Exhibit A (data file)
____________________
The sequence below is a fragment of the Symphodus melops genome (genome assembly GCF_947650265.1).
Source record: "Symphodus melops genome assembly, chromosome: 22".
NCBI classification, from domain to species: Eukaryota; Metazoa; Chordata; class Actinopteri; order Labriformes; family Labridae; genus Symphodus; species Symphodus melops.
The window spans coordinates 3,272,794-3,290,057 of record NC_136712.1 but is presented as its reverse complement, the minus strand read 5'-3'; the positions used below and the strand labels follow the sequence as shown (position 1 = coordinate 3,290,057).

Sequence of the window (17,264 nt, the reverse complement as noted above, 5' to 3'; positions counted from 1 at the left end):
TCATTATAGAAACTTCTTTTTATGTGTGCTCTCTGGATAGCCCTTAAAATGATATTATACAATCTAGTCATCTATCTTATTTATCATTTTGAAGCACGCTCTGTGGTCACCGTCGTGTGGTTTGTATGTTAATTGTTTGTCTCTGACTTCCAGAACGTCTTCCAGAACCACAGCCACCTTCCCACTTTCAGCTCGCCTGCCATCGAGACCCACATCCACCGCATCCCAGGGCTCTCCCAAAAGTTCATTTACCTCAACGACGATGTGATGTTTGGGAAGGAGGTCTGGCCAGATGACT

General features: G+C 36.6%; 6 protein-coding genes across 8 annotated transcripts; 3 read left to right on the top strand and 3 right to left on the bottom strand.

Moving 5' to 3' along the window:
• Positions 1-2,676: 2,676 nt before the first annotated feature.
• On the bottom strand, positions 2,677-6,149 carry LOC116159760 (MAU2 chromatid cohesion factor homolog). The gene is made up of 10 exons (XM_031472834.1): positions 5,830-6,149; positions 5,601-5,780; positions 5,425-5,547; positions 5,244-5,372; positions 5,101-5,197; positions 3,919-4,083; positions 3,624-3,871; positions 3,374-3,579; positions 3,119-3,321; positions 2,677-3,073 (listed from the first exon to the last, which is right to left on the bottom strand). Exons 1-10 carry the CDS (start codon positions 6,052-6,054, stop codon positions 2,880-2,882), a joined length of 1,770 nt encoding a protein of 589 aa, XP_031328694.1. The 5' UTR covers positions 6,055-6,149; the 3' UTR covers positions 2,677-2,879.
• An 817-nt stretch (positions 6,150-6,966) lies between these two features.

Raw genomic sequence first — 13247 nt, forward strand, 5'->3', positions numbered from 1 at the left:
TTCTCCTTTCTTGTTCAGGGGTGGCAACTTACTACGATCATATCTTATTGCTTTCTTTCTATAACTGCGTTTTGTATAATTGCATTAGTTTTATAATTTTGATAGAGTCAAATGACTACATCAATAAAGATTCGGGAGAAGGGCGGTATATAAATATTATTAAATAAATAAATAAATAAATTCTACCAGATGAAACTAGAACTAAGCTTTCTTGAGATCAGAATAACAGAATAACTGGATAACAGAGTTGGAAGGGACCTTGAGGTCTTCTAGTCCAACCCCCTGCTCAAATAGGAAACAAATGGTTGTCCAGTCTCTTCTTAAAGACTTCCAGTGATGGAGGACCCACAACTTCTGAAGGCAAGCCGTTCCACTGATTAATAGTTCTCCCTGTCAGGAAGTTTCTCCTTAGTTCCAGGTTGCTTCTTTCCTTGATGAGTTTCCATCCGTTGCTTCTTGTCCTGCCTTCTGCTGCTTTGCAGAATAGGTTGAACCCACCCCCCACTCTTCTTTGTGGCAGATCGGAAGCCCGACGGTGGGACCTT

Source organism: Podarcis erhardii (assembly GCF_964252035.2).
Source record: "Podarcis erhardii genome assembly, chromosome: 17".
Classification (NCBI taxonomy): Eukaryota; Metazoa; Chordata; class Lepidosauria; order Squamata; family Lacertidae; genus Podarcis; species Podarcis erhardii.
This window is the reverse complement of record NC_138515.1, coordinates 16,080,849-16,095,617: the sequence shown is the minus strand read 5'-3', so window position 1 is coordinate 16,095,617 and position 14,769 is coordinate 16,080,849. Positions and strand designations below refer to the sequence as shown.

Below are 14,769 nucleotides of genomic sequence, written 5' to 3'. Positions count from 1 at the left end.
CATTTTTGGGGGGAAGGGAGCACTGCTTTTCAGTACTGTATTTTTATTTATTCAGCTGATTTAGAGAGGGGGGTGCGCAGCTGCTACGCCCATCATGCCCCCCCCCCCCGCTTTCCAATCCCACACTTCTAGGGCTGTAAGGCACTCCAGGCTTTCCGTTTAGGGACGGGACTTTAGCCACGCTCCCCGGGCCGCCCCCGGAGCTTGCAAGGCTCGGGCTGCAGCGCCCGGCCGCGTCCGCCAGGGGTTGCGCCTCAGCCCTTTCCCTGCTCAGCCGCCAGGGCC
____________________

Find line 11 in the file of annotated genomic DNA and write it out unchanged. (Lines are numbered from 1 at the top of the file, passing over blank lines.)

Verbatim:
• An 817-nt stretch (positions 6,150-6,966) lies between these two features.